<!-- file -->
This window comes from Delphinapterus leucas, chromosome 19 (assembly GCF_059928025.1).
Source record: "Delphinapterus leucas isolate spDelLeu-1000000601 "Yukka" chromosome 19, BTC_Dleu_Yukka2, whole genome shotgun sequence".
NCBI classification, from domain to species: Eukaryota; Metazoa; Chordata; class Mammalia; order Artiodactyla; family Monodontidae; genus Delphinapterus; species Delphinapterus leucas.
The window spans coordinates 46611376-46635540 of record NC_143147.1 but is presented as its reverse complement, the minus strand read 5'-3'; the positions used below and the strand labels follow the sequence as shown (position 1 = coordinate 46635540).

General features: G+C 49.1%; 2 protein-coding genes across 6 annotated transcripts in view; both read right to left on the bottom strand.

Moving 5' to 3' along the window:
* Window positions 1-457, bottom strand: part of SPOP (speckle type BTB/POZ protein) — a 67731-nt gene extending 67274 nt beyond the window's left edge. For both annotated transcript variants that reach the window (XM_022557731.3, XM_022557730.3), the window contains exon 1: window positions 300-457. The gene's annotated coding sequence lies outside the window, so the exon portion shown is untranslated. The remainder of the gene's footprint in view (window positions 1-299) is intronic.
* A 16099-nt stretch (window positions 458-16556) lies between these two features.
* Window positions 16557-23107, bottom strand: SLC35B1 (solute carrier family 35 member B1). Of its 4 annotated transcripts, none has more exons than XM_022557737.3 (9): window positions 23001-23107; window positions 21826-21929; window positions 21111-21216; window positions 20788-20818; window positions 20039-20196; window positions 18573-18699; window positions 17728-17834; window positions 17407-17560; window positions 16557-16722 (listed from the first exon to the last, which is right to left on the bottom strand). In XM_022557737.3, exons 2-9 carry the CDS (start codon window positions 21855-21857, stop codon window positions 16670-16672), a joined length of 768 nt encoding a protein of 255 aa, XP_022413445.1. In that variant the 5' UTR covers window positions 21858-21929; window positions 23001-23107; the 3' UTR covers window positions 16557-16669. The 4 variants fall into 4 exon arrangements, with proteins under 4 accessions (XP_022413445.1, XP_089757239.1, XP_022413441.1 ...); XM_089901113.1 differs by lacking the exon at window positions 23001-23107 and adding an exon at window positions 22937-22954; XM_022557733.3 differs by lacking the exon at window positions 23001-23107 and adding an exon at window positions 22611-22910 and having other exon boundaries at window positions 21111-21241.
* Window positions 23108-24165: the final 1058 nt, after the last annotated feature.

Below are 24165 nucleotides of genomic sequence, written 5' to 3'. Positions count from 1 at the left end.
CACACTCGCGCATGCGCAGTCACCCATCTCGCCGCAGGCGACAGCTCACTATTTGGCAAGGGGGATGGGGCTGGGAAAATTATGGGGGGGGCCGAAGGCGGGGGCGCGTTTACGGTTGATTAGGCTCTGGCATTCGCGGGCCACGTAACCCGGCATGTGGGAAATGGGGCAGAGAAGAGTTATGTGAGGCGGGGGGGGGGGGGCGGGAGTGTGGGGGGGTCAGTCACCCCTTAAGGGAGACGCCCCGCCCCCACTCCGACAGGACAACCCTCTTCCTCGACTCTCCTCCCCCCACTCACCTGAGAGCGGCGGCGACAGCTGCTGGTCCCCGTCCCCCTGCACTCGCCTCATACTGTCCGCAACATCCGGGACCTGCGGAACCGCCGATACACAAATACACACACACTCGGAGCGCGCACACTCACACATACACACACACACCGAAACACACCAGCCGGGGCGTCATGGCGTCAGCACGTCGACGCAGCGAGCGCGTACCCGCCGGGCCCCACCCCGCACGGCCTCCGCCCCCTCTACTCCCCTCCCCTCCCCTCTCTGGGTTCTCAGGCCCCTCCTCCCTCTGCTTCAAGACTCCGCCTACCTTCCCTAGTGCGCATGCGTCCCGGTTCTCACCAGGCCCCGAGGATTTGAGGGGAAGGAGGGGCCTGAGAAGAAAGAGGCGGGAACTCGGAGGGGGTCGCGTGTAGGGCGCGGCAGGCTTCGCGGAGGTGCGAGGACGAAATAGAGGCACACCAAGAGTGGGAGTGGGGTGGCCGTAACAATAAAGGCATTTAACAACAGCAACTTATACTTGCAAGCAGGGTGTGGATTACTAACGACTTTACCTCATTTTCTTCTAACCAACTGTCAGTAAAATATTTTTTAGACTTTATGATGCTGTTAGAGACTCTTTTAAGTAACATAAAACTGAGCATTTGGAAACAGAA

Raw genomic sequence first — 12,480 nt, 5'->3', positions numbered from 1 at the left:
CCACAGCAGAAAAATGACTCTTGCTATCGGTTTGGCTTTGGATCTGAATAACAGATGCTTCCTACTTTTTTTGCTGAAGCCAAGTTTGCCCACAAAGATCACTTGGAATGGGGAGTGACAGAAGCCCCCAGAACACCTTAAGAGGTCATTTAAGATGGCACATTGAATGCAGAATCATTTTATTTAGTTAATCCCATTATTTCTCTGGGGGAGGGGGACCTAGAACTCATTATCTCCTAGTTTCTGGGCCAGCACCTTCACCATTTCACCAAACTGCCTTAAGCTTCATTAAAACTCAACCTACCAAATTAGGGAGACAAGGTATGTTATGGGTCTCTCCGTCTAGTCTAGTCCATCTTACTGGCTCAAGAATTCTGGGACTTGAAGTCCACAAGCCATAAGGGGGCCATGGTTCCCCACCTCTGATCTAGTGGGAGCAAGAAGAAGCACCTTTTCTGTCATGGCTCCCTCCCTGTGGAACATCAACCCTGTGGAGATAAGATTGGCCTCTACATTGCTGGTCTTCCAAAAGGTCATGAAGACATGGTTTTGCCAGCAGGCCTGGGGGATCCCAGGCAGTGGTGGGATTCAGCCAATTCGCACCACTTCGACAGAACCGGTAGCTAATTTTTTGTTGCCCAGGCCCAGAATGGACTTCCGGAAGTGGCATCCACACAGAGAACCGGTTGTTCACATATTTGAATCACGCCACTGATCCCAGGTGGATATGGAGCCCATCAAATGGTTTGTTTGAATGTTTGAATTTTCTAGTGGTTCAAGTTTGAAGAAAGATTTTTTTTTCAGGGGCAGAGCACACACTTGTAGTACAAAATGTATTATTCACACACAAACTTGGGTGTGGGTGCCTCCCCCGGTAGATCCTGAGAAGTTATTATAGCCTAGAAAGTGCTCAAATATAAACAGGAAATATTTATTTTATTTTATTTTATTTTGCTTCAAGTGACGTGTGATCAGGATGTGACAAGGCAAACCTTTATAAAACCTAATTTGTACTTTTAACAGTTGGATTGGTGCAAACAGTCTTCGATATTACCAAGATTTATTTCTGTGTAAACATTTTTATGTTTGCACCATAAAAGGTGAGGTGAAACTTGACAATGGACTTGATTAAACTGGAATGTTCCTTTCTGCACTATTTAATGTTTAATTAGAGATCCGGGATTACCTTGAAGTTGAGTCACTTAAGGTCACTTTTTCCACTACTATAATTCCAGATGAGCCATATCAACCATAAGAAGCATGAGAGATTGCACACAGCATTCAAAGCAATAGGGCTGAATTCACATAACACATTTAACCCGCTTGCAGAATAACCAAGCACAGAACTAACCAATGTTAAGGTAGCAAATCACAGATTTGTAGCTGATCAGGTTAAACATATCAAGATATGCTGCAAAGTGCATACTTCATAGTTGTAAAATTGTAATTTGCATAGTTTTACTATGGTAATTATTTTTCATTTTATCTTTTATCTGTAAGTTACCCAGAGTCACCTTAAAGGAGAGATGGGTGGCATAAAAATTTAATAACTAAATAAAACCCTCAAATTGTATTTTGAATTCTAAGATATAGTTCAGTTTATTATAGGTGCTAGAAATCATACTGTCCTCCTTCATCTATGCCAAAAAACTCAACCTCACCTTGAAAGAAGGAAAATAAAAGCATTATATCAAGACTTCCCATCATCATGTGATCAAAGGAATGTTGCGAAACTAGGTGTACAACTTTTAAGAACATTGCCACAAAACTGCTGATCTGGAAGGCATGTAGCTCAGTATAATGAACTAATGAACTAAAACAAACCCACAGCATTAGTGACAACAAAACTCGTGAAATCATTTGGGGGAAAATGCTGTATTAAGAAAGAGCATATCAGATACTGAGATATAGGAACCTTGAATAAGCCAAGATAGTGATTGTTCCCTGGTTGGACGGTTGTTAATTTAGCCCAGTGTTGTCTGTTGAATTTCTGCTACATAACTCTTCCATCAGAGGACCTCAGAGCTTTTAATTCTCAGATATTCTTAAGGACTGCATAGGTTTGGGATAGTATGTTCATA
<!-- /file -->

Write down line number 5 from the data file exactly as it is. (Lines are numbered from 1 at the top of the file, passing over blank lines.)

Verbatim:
General features: G+C 49.1%; 2 protein-coding genes across 6 annotated transcripts in view; both read right to left on the bottom strand.